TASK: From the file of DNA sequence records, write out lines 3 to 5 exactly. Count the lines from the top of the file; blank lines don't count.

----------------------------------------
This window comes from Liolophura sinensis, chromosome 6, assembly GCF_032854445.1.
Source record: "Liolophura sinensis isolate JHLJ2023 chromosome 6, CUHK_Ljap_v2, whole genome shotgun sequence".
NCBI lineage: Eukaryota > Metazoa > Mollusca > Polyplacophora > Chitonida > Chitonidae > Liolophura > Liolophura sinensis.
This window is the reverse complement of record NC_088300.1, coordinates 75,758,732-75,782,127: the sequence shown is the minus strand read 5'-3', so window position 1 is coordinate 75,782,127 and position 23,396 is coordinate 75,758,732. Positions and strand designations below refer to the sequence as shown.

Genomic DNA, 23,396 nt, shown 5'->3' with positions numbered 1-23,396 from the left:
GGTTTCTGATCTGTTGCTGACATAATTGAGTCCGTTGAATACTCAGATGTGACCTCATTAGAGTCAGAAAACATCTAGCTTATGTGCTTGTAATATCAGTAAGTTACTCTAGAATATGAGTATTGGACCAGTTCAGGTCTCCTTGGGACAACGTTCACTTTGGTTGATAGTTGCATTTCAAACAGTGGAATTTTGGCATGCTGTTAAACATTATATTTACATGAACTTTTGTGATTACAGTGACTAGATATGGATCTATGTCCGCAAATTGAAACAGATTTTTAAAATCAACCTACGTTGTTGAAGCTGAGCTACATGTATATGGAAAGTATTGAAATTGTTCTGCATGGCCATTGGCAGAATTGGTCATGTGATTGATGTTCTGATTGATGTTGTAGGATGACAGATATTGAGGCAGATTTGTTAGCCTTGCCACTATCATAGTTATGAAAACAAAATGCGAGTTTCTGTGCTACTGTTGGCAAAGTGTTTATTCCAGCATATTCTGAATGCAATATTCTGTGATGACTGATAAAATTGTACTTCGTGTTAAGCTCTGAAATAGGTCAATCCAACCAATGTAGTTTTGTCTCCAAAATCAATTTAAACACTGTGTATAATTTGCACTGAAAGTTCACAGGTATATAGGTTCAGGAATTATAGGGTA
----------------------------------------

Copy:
NCBI lineage: Eukaryota > Metazoa > Mollusca > Polyplacophora > Chitonida > Chitonidae > Liolophura > Liolophura sinensis.
This window is the reverse complement of record NC_088300.1, coordinates 75,758,732-75,782,127: the sequence shown is the minus strand read 5'-3', so window position 1 is coordinate 75,782,127 and position 23,396 is coordinate 75,758,732. Positions and strand designations below refer to the sequence as shown.

Genomic DNA, 23,396 nt, shown 5'->3' with positions numbered 1-23,396 from the left: